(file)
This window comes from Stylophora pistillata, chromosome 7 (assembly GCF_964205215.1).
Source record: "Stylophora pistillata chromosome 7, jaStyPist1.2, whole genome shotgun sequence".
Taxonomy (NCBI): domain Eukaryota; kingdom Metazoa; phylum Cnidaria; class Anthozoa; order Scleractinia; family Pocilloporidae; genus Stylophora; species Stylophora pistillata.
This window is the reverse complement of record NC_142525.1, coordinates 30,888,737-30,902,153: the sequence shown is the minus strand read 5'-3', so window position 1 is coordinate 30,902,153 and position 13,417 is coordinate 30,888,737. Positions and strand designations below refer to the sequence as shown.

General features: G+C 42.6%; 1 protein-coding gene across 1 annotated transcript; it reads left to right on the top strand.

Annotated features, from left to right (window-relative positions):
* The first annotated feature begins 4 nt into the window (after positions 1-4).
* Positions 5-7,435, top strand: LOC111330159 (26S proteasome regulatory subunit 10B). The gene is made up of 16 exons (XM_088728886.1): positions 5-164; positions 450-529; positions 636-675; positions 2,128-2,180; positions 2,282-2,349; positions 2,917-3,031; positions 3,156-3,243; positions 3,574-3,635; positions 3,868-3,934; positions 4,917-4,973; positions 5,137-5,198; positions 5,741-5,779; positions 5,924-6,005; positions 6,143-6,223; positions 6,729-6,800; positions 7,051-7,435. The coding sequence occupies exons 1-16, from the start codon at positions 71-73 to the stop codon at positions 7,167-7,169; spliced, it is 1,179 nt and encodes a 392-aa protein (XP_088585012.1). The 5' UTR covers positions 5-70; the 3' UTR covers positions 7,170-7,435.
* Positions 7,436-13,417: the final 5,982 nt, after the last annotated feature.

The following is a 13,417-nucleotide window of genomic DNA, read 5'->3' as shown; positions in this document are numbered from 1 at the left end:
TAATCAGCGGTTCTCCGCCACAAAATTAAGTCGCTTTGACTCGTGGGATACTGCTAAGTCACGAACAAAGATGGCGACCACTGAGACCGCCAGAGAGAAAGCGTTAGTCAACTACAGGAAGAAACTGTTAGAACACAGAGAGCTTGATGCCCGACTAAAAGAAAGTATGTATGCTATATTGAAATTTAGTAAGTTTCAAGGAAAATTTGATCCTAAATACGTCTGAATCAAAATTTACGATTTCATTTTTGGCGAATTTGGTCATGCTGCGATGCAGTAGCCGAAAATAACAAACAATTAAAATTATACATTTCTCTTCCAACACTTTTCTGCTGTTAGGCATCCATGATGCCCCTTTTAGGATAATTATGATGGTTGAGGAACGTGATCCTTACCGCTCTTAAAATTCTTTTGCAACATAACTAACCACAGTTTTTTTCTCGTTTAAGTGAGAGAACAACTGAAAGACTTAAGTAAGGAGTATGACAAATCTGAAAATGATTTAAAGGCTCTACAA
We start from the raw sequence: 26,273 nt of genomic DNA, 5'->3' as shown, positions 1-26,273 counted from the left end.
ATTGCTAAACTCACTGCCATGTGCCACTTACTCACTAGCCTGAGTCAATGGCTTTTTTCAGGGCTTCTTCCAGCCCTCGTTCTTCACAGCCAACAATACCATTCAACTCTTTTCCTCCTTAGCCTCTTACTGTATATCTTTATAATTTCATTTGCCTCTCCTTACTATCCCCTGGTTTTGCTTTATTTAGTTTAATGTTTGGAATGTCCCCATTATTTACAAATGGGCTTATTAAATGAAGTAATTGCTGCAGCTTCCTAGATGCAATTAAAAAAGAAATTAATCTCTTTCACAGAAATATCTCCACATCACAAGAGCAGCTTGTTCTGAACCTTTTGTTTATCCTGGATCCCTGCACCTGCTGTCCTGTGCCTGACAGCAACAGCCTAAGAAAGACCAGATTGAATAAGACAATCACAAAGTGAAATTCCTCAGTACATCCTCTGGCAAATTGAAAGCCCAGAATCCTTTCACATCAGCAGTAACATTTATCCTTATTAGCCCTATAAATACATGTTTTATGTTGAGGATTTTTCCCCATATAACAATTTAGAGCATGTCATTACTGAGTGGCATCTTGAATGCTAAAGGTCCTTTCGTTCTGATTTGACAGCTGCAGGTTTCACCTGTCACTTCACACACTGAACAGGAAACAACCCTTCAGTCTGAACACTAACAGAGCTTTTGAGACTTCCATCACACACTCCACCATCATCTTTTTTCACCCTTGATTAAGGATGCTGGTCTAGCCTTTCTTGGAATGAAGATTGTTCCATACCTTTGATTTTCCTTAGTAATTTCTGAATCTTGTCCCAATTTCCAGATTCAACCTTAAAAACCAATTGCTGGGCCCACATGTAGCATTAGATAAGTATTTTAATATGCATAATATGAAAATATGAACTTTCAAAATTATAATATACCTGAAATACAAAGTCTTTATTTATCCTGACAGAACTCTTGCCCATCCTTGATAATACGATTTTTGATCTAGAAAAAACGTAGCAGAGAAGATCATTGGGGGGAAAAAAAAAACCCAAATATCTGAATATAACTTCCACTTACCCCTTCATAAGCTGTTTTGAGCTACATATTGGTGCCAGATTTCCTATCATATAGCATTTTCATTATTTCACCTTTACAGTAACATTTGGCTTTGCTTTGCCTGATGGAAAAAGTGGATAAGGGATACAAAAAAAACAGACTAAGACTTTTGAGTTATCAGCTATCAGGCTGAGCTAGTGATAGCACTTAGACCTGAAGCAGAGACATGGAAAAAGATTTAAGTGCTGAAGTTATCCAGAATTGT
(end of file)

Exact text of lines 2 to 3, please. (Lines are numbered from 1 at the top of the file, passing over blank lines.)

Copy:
Source record: "Stylophora pistillata chromosome 7, jaStyPist1.2, whole genome shotgun sequence".
Taxonomy (NCBI): domain Eukaryota; kingdom Metazoa; phylum Cnidaria; class Anthozoa; order Scleractinia; family Pocilloporidae; genus Stylophora; species Stylophora pistillata.